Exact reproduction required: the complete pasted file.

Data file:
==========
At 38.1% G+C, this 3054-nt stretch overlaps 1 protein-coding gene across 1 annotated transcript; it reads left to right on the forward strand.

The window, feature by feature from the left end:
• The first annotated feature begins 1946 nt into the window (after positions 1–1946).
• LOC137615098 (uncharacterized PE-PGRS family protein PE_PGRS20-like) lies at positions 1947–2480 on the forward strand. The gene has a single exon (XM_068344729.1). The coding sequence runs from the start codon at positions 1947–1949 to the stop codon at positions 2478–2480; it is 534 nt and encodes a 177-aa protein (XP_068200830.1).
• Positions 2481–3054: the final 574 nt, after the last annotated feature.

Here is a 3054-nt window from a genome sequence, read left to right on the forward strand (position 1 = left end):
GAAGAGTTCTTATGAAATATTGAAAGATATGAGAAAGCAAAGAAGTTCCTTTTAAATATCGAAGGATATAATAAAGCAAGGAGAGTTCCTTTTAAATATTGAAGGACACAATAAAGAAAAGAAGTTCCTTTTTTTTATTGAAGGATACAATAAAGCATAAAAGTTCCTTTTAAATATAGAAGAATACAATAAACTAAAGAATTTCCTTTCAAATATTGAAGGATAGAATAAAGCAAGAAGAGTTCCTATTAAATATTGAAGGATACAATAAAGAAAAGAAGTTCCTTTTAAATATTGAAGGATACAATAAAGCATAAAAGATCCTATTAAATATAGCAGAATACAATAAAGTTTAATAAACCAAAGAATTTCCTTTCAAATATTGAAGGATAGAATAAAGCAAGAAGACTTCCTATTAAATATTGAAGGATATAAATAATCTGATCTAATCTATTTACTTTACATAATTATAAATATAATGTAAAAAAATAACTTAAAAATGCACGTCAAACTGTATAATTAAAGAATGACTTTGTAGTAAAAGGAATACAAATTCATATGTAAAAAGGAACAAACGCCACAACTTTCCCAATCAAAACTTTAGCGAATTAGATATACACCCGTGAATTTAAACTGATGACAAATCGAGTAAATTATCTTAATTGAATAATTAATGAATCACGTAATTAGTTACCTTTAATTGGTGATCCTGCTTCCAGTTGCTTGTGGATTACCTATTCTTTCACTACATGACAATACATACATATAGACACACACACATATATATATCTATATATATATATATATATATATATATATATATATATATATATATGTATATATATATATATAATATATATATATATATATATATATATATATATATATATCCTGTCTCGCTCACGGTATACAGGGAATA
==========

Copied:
At 38.1% G+C, this 3054-nt stretch overlaps 1 protein-coding gene across 1 annotated transcript; it reads left to right on the forward strand.

The window, feature by feature from the left end:
• The first annotated feature begins 1946 nt into the window (after positions 1–1946).
• LOC137615098 (uncharacterized PE-PGRS family protein PE_PGRS20-like) lies at positions 1947–2480 on the forward strand. The gene has a single exon (XM_068344729.1). The coding sequence runs from the start codon at positions 1947–1949 to the stop codon at positions 2478–2480; it is 534 nt and encodes a 177-aa protein (XP_068200830.1).
• Positions 2481–3054: the final 574 nt, after the last annotated feature.

Here is a 3054-nt window from a genome sequence, read left to right on the forward strand (position 1 = left end):
GAAGAGTTCTTATGAAATATTGAAAGATATGAGAAAGCAAAGAAGTTCCTTTTAAATATCGAAGGATATAATAAAGCAAGGAGAGTTCCTTTTAAATATTGAAGGACACAATAAAGAAAAGAAGTTCCTTTTTTTTATTGAAGGATACAATAAAGCATAAAAGTTCCTTTTAAATATAGAAGAATACAATAAACTAAAGAATTTCCTTTCAAATATTGAAGGATAGAATAAAGCAAGAAGAGTTCCTATTAAATATTGAAGGATACAATAAAGAAAAGAAGTTCCTTTTAAATATTGAAGGATACAATAAAGCATAAAAGATCCTATTAAATATAGCAGAATACAATAAAGTTTAATAAACCAAAGAATTTCCTTTCAAATATTGAAGGATAGAATAAAGCAAGAAGACTTCCTATTAAATATTGAAGGATATAAATAATCTGATCTAATCTATTTACTTTACATAATTATAAATATAATGTAAAAAAATAACTTAAAAATGCACGTCAAACTGTATAATTAAAGAATGACTTTGTAGTAAAAGGAATACAAATTCATATGTAAAAAGGAACAAACGCCACAACTTTCCCAATCAAAACTTTAGCGAATTAGATATACACCCGTGAATTTAAACTGATGACAAATCGAGTAAATTATCTTAATTGAATAATTAATGAATCACGTAATTAGTTACCTTTAATTGGTGATCCTGCTTCCAGTTGCTTGTGGATTACCTATTCTTTCACTACATGACAATACATACATATAGACACACACACATATATATATCTATATATATATATATATATATATATATATATATATATATATATATGTATATATATATATATAATATATATATATATATATATATATATATATATATATATCCTGTCTCGCTCACGGTATACAGGGAATA